Frequently Asked Questions:

Who are the Friendly FolkDancers (FFD)?

We are a group of folk-dancing Quakers who minister through dance. We travel in the ministry to strengthen the bonds within religious communities through the joy of the dance and promote intervisitation and community among peacemakers of all affiliations. Through originating under and supported significantly by Northern Yearly Meeting, the FFD is now an international Quaker group. Each tour group contains individuals from various monthly and yearly meetings, sometimes spanning the globe. "Official" members of the FFD are those who have toured with the group.

So, do I have to be Quaker to go on an FFD tour?

No, it's not unusual for a couple of tour members to be non-Quaker. Although you do not need to be Quaker, you should at least be comfortable with "Quaker ways of doing things," like our daily Meeting for Worship/Meeting for Business.

Where does the FFD tour?

Almost everywhere and anywhere. Most of our tours are in the USA, with an "overseas" tour maybe every few years. Where we go depends on invitations we receive and the leadings of FFD members. We are influenced by the help we receive in setting up an itinerary, so you can play a part by either volunteering to help coordinate logistics or by passing on connections and ideas.

What is the age range of the Friendly FolkDancers?

Dancers range in age from the teens to the seventies, though we have had even babies travel with our tour groups.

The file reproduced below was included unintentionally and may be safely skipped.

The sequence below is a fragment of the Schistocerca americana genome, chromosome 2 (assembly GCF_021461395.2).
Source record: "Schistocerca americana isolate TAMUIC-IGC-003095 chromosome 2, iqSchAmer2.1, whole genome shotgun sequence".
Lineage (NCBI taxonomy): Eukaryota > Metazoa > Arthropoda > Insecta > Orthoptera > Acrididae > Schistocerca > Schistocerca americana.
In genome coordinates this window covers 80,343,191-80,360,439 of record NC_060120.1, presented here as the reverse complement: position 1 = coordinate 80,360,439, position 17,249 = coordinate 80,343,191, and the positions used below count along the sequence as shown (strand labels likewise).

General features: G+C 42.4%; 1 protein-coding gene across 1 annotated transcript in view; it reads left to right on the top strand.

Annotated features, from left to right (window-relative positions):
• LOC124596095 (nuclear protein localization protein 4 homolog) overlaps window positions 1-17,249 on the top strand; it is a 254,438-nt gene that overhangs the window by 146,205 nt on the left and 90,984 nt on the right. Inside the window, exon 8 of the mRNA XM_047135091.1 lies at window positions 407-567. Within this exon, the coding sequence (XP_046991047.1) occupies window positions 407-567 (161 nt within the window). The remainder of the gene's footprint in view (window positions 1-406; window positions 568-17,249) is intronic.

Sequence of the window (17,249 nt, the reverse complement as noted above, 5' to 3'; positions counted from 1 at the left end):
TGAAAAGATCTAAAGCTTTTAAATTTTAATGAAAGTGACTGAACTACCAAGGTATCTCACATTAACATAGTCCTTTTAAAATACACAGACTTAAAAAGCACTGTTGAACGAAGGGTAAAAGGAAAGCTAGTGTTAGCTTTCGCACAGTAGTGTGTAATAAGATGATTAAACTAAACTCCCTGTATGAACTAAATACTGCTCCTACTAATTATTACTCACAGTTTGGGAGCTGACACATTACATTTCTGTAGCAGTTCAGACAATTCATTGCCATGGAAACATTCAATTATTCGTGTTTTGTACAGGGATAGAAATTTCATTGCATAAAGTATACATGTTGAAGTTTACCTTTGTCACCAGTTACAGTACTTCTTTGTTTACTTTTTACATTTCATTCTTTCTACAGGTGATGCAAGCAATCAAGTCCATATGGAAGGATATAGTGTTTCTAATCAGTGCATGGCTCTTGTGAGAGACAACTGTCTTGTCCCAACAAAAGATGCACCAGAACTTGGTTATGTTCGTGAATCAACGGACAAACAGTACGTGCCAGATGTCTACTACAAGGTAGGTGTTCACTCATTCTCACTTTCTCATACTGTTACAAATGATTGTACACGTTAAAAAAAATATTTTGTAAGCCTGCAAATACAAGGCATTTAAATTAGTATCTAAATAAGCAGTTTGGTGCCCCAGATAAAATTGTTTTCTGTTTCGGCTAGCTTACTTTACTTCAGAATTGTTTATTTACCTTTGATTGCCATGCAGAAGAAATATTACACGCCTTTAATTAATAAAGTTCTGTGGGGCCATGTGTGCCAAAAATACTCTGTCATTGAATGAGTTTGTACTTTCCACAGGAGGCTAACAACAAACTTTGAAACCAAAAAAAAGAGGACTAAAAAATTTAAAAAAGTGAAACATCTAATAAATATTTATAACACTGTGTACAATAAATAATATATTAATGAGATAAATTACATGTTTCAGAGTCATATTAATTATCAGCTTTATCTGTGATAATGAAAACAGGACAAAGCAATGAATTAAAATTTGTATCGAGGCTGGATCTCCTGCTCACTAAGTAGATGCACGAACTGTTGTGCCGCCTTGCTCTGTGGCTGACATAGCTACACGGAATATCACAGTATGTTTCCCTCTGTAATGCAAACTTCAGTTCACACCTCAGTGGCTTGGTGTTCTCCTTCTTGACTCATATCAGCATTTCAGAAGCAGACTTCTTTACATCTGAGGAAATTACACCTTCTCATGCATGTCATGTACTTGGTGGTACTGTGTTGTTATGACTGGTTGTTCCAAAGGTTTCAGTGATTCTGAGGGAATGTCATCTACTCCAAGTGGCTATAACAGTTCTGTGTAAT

For whom does the FFD perform?

We frequently dance for Quaker Meetings, churches, schools, retirement homes and skilled nursing facilities. Occasionally, we also dance with other folk dance groups.

How long is an FFD performance?

The typical FFD program is about two hours. We generally begin with 30-45 minutes of performance. These dances are done by the tour members, exhibiting some of the richness of dances from around the world, complete with "symbolic" costume changes. The remainder of the program involves all willing members of the audience in the dancing. FFD members take turns in teaching and leading mostly simple, beginner-friendly, dances of the world. We attempt to match the dances, in terms of energy and complexity, to the needs of our audiences. We generally end with a special Peace Dance in which virtually everyone is able to participate.

How do the Friendly FolkDancers finance their tours?